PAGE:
Frozen II features Indigenous culture much more directly, and even addressed the issue of Indigenous erasure. Filmmakers Jennifer Lee and Chris Buck, along with producer Peter Del Vecho, consulted with experts on how to do that respectfully—the experts, of course, being the Sámi people themselves.

Sámi leaders met with Disney producer Peter Del Vecho in September 2019.Sámediggi Sametinget/Flickr

The Sámi parliaments of Norway, Sweden and Finland, and the non-governmental Saami Council reached out to the filmmakers when they found out their culture would be highlighted in the film. They formed a Sámi expert advisory group, called Verddet, to assist filmmakers in with how to accurately and respectfully portray Sámi culture, history, and society.

In a contract signed by Walt Disney Animation Studios and Sámi leaders, the Sámi stated their position that "their collective and individual culture, including aesthetic elements, music, language, stories, histories, and other traditional cultural expressions are property that belong to the Sámi," and "that to adequately respect the rights that the Sámi have to and in their culture, it is necessary to ensure sensitivity, allow for free, prior, and informed consent, and ensure that adequate benefit sharing is employed."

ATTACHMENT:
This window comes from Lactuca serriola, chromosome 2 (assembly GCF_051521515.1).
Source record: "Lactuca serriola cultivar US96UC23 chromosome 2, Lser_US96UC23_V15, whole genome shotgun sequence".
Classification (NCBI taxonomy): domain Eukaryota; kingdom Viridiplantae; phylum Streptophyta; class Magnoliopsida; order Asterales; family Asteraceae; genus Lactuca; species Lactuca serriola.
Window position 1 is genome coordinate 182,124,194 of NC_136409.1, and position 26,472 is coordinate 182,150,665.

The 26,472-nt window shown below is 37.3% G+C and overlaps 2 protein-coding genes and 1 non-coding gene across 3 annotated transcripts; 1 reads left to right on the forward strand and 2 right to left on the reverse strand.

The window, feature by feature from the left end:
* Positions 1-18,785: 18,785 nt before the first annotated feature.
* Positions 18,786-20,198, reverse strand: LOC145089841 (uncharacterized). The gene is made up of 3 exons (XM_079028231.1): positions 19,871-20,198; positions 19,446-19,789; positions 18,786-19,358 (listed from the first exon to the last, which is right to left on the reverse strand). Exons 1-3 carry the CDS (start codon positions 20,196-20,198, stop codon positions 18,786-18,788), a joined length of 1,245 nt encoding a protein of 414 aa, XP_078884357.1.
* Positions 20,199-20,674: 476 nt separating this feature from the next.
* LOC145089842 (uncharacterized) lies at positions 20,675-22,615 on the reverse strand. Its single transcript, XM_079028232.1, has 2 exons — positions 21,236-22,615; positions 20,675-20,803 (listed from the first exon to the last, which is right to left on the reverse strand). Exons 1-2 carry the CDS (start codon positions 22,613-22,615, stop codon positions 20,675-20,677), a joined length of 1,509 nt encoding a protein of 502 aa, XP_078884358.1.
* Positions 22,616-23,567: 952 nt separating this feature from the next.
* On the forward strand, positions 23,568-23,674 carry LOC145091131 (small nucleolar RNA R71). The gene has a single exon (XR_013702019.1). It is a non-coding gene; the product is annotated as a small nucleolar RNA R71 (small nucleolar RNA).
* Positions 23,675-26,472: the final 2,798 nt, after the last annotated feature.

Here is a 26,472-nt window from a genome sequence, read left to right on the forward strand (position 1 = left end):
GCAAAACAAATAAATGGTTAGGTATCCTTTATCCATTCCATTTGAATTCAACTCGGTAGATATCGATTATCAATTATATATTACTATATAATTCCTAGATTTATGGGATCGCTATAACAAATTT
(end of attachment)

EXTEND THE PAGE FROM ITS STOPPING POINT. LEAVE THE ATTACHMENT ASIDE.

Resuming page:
RELATED: This aboriginal Australian used kindness and tea to trump the racism he overheard.

Disney agreed to work with the advisory group, to produce a version of Frozen II in one Sámi language, as well as to "pursue cross-learning opportunities" and "arrange for contributions back to the Sámi society."

Anne Lájla Utsi, managing director at the International Sámi Film Institute, was part of the Verddet advisory group. She told NOW, "This is a good example of how a big, international company like Disney acknowledges the fact that we own our own culture and stories. It hasn't happened before."

"Disney's team really wanted to make it right," said Utsi. "They didn't want to make any mistakes or hurt anybody. We felt that they took it seriously. And the film shows that. We in Verddet are truly proud of this collaboration."

Sounds like you've done well this time, Disney. Let's hope such cultural sensitivity and collaboration continues, and that other filmmakers and production companies will follow suit.